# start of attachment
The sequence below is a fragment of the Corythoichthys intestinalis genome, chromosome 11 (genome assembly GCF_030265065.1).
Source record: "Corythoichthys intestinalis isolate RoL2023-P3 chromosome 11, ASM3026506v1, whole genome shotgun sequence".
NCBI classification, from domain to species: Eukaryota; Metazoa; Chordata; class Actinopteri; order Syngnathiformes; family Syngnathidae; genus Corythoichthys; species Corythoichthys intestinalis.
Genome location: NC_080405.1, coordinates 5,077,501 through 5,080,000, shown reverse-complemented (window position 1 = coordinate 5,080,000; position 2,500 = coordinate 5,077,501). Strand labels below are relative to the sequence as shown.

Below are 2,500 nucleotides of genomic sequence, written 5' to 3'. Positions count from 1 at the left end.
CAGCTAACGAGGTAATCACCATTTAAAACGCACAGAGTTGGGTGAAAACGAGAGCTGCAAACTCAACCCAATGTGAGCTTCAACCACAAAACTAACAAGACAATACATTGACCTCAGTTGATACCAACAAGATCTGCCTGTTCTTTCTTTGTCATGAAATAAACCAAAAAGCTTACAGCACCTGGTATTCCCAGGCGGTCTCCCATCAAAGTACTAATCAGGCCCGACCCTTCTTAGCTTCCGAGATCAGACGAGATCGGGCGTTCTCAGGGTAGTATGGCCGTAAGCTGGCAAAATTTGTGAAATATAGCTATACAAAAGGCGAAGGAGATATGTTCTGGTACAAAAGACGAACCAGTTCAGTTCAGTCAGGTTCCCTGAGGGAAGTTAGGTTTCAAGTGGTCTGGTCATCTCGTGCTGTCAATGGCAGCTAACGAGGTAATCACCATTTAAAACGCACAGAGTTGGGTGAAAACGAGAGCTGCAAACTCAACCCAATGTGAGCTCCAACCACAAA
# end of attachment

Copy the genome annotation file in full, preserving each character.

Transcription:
The sequence below is a fragment of the Corythoichthys intestinalis genome, chromosome 11 (genome assembly GCF_030265065.1).
Source record: "Corythoichthys intestinalis isolate RoL2023-P3 chromosome 11, ASM3026506v1, whole genome shotgun sequence".
NCBI classification, from domain to species: Eukaryota; Metazoa; Chordata; class Actinopteri; order Syngnathiformes; family Syngnathidae; genus Corythoichthys; species Corythoichthys intestinalis.
Genome location: NC_080405.1, coordinates 5,077,501 through 5,080,000, shown reverse-complemented (window position 1 = coordinate 5,080,000; position 2,500 = coordinate 5,077,501). Strand labels below are relative to the sequence as shown.

Below are 2,500 nucleotides of genomic sequence, written 5' to 3'. Positions count from 1 at the left end.
CAGCTAACGAGGTAATCACCATTTAAAACGCACAGAGTTGGGTGAAAACGAGAGCTGCAAACTCAACCCAATGTGAGCTTCAACCACAAAACTAACAAGACAATACATTGACCTCAGTTGATACCAACAAGATCTGCCTGTTCTTTCTTTGTCATGAAATAAACCAAAAAGCTTACAGCACCTGGTATTCCCAGGCGGTCTCCCATCAAAGTACTAATCAGGCCCGACCCTTCTTAGCTTCCGAGATCAGACGAGATCGGGCGTTCTCAGGGTAGTATGGCCGTAAGCTGGCAAAATTTGTGAAATATAGCTATACAAAAGGCGAAGGAGATATGTTCTGGTACAAAAGACGAACCAGTTCAGTTCAGTCAGGTTCCCTGAGGGAAGTTAGGTTTCAAGTGGTCTGGTCATCTCGTGCTGTCAATGGCAGCTAACGAGGTAATCACCATTTAAAACGCACAGAGTTGGGTGAAAACGAGAGCTGCAAACTCAACCCAATGTGAGCTCCAACCACAAA